WPI Undergraduate Tuition Increase Lowest in University’s Recent History
Mindful of the economic stresses affecting many students and their families, WPI has announced that its undergraduate tuition will increase by just 2.9 percent for the 2009-10 academic year – the lowest percentage increase in almost 20 years.
WORCESTER, Mass. – Feb. 26, 2009 – Mindful of the economic stresses affecting many students and their families, Worcester Polytechnic Institute (WPI) has announced that its undergraduate tuition will increase by just 2.9 percent for the 2009-10 academic year – the lowest percentage increase in almost 20 years. The WPI Board of Trustees approved the new tuition rate, which will be $36,890.
"These are challenging economic times for all families, businesses, and institutions," WPI President and CEO Dennis D. Berkey stated in a letter to parents, guardians, and students about the tuition increase. "WPI has taken great care to anticipate the impact of the economy and manage its finances with strict adherence to two principles. The first is to continue to invest in an exceptional educational experience for WPI students. The second is to manage all other costs conservatively to minimize increases for students and families."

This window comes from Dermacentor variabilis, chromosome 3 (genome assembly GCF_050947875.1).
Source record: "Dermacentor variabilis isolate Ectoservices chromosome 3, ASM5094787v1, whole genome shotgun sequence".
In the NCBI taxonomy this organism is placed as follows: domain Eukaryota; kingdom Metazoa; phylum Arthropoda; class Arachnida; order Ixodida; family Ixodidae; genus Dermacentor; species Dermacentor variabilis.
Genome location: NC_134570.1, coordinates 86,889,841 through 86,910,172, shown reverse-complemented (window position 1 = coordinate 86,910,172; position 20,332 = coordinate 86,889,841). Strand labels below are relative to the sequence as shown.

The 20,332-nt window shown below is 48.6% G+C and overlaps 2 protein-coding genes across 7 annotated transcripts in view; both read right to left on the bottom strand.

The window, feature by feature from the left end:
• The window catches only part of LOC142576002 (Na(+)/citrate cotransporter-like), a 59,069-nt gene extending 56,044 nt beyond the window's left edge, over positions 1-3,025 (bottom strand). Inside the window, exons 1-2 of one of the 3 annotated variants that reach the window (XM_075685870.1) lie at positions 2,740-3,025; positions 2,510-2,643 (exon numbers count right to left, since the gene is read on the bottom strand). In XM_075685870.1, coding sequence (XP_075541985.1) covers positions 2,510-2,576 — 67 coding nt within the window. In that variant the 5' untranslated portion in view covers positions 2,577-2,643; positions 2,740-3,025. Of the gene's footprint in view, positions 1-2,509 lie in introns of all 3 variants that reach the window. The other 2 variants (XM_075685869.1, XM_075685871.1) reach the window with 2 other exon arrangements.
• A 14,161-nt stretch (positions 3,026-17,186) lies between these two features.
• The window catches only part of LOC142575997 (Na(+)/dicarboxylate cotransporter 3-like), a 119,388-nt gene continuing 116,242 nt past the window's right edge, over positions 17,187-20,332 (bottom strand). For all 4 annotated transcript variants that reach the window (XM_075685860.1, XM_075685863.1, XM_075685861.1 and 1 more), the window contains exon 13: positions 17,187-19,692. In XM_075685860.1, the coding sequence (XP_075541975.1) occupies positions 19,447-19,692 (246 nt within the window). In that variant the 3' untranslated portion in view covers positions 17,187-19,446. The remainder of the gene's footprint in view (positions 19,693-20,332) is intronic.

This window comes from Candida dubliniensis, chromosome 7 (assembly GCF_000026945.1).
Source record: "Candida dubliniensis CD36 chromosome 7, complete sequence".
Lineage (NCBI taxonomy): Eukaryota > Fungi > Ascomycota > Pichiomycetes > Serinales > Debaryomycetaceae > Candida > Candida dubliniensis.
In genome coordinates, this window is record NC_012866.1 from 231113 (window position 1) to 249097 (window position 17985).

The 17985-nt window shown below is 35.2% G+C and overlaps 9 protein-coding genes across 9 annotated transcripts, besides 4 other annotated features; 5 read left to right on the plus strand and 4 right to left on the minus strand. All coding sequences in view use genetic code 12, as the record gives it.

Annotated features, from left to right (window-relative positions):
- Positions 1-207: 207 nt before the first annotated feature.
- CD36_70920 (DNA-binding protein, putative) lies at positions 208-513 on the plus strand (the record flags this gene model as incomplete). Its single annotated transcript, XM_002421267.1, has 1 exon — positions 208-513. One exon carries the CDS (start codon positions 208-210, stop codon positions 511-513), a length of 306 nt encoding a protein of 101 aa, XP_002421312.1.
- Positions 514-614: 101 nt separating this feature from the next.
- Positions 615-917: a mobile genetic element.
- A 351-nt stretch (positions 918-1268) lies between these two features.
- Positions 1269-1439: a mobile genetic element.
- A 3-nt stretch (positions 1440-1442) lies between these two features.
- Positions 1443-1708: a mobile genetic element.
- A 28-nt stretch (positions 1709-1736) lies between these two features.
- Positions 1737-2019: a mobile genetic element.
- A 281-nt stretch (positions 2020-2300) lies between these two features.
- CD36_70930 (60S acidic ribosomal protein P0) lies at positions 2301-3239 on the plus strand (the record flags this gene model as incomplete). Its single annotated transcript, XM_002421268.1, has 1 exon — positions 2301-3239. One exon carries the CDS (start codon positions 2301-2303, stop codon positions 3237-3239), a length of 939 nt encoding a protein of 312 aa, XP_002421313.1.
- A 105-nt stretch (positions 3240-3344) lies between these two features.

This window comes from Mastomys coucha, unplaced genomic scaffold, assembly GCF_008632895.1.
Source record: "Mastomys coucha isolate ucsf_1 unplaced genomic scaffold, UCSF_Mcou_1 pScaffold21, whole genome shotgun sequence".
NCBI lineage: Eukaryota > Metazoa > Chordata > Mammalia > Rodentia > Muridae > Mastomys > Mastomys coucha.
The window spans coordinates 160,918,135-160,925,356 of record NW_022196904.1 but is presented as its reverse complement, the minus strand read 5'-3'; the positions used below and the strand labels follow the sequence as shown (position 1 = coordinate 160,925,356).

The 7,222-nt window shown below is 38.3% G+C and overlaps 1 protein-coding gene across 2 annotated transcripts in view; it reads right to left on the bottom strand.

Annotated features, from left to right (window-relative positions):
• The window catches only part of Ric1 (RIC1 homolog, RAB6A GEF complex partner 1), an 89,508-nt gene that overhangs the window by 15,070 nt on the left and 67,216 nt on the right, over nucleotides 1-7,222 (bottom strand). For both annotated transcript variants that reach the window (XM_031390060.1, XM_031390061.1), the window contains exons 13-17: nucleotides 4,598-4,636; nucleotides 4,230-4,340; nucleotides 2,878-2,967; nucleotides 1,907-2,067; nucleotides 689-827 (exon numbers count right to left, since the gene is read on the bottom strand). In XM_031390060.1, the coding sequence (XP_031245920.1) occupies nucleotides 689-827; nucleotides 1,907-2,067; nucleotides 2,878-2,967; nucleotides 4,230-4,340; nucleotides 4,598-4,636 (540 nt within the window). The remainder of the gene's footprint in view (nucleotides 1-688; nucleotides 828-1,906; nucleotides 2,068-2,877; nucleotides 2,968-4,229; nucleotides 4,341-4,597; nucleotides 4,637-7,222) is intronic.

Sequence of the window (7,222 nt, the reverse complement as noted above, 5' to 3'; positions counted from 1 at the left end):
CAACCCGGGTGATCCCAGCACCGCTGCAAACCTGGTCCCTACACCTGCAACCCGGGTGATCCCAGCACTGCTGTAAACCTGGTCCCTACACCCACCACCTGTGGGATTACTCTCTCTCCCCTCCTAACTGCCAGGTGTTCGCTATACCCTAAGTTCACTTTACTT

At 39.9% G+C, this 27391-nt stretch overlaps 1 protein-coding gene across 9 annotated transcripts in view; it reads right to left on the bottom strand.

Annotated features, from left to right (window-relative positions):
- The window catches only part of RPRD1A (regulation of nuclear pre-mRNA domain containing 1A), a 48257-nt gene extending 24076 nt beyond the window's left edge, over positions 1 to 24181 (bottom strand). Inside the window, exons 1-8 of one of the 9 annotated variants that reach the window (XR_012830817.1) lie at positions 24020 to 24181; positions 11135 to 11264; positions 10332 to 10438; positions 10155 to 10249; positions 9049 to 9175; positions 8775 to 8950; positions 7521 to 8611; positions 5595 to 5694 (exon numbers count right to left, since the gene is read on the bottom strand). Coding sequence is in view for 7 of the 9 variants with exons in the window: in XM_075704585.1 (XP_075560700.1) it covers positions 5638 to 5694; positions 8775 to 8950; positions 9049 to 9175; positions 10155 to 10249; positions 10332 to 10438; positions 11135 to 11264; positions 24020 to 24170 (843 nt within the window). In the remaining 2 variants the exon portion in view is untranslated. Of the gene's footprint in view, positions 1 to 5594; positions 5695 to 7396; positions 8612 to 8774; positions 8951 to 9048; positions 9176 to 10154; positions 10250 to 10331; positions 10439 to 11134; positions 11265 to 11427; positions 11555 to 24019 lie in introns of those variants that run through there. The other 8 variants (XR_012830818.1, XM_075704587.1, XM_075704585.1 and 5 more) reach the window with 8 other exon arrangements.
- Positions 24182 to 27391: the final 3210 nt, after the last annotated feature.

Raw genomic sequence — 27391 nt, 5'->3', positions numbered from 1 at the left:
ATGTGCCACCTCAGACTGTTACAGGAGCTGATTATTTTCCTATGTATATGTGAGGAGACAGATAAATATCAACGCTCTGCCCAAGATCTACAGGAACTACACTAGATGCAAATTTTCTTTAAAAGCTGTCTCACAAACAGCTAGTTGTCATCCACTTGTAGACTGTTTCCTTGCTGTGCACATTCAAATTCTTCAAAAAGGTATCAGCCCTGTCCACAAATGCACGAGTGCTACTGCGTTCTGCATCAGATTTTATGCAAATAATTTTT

WPI will offer programs to help families during the economic crisis. The university is also reducing operating costs in all areas, including implementing a "frost" on staff hiring, filling only the most urgently needed positions. In addition, President Berkey recently appointed a Presidential Commission on Efficiency and Effectiveness to recommend further improvements.
"Students and parents recognize the high return on investment that a WPI education represents in terms of outstanding starting salaries and career opportunities upon graduation," said Kristin R. Tichenor, WPI’s vice president for enrollment management. "Our goal is to work closely with families to ensure their students can continue to benefit from WPI’s outstanding faculty and innovative programs, despite the economic downturn."